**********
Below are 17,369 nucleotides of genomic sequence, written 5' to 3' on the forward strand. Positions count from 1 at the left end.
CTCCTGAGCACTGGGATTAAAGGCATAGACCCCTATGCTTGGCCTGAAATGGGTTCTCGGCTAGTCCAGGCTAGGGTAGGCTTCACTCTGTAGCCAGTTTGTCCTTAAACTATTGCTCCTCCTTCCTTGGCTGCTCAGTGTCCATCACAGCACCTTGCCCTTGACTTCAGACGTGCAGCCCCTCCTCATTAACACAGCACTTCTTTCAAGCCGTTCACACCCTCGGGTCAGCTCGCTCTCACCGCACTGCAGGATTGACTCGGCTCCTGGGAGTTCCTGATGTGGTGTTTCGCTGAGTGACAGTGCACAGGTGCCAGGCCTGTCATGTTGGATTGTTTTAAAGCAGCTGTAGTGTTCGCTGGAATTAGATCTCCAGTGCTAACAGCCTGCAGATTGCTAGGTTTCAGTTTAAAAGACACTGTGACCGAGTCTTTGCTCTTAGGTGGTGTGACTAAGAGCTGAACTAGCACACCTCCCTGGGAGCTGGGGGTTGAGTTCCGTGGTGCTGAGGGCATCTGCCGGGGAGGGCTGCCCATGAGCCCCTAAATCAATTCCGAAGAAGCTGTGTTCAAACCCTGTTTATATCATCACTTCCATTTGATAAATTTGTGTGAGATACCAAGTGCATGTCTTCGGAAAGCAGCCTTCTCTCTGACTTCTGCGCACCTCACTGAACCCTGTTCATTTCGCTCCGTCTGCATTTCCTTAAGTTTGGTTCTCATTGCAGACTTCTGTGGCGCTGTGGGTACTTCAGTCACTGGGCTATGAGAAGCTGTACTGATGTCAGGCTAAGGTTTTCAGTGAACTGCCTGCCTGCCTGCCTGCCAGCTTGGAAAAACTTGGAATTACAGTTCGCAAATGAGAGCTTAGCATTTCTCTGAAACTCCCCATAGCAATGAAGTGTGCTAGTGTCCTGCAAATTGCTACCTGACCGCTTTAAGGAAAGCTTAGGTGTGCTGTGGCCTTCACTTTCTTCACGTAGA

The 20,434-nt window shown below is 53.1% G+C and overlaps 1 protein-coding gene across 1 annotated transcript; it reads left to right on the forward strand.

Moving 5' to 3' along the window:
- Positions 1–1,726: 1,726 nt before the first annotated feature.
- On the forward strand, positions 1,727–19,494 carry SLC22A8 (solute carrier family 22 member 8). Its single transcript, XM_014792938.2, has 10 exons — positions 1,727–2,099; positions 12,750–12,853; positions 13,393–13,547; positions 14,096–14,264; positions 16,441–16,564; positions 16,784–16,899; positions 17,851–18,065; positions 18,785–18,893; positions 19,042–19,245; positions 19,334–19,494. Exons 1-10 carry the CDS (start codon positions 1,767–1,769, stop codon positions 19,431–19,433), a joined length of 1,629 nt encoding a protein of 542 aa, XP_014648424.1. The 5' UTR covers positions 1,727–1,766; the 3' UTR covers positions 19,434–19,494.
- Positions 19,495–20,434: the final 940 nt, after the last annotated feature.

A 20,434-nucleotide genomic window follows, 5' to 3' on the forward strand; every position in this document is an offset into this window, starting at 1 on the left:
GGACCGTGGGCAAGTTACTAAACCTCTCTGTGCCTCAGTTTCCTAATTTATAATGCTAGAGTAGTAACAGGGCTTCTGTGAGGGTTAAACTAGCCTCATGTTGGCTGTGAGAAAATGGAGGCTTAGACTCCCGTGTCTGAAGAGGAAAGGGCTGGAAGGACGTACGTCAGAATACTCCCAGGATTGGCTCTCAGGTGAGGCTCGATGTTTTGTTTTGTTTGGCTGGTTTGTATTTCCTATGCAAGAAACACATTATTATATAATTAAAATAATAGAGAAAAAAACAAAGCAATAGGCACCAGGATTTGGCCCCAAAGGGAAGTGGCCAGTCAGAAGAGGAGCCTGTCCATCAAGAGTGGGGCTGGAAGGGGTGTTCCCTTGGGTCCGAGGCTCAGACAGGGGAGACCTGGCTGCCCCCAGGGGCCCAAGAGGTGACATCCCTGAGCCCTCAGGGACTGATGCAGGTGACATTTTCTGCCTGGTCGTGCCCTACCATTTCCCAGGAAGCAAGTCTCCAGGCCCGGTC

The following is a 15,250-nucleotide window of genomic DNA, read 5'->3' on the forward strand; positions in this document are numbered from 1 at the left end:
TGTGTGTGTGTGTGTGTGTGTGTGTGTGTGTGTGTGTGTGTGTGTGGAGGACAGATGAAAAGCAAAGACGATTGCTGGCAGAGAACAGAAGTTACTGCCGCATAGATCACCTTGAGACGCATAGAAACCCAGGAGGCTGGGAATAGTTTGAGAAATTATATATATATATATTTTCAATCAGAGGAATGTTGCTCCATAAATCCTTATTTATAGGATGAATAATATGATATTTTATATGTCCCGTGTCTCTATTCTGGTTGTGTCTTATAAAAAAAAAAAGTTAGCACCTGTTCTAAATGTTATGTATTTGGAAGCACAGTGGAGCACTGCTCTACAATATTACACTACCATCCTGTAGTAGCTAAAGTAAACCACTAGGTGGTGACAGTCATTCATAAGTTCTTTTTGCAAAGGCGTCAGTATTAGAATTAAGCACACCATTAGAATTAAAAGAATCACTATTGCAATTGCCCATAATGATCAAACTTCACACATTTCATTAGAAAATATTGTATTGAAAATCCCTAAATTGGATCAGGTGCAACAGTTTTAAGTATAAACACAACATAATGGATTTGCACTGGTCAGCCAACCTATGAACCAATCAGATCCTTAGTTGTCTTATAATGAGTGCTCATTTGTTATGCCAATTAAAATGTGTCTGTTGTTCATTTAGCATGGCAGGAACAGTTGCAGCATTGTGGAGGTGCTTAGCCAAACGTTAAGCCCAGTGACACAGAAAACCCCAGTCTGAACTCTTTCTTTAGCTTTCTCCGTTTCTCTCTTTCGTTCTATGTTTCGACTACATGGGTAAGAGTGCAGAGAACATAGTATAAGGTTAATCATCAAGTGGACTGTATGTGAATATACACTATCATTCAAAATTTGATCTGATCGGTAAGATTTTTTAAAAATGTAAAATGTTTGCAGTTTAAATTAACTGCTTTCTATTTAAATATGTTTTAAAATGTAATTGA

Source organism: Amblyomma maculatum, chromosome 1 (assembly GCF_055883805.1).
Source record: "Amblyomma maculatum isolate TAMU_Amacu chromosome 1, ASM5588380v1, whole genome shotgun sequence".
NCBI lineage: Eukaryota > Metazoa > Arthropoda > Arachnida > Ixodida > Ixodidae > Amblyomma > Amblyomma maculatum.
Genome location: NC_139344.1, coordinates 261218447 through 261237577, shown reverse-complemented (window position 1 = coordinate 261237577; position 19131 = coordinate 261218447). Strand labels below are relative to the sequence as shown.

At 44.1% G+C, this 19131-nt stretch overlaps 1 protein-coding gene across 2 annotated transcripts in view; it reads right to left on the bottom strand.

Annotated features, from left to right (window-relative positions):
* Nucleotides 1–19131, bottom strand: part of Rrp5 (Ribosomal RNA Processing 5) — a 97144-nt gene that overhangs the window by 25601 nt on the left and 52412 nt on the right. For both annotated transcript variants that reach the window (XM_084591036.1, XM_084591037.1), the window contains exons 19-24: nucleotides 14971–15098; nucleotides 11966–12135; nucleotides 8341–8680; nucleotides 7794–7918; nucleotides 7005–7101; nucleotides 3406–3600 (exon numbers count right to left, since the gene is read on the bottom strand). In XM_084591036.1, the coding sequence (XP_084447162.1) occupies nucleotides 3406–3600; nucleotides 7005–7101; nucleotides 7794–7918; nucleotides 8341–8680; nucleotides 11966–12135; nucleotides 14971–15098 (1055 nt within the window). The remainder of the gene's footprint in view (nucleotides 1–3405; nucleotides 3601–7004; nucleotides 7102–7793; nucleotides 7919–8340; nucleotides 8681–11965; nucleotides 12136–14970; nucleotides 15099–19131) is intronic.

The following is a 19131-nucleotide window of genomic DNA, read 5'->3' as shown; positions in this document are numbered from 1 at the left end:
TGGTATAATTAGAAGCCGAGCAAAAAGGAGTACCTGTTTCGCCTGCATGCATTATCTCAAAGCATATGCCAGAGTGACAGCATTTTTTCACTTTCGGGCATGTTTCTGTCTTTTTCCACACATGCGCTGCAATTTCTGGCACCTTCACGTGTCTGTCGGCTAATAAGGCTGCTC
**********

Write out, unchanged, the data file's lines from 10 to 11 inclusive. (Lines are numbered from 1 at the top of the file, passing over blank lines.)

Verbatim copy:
The following is a 15,250-nucleotide window of genomic DNA, read 5'->3' on the forward strand; positions in this document are numbered from 1 at the left end:
TGTGTGTGTGTGTGTGTGTGTGTGTGTGTGTGTGTGTGTGTGTGTGGAGGACAGATGAAAAGCAAAGACGATTGCTGGCAGAGAACAGAAGTTACTGCCGCATAGATCACCTTGAGACGCATAGAAACCCAGGAGGCTGGGAATAGTTTGAGAAATTATATATATATATATTTTCAATCAGAGGAATGTTGCTCCATAAATCCTTATTTATAGGATGAATAATATGATATTTTATATGTCCCGTGTCTCTATTCTGGTTGTGTCTTATAAAAAAAAAAAGTTAGCACCTGTTCTAAATGTTATGTATTTGGAAGCACAGTGGAGCACTGCTCTACAATATTACACTACCATCCTGTAGTAGCTAAAGTAAACCACTAGGTGGTGACAGTCATTCATAAGTTCTTTTTGCAAAGGCGTCAGTATTAGAATTAAGCACACCATTAGAATTAAAAGAATCACTATTGCAATTGCCCATAATGATCAAACTTCACACATTTCATTAGAAAATATTGTATTGAAAATCCCTAAATTGGATCAGGTGCAACAGTTTTAAGTATAAACACAACATAATGGATTTGCACTGGTCAGCCAACCTATGAACCAATCAGATCCTTAGTTGTCTTATAATGAGTGCTCATTTGTTATGCCAATTAAAATGTGTCTGTTGTTCATTTAGCATGGCAGGAACAGTTGCAGCATTGTGGAGGTGCTTAGCCAAACGTTAAGCCCAGTGACACAGAAAACCCCAGTCTGAACTCTTTCTTTAGCTTTCTCCGTTTCTCTCTTTCGTTCTATGTTTCGACTACATGGGTAAGAGTGCAGAGAACATAGTATAAGGTTAATCATCAAGTGGACTGTATGTGAATATACACTATCATTCAAAATTTGATCTGATCGGTAAGATTTTTTAAAAATGTAAAATGTTTGCAGTTTAAATTAACTGCTTTCTATTTAAATATGTTTTAAAATGTAATTGA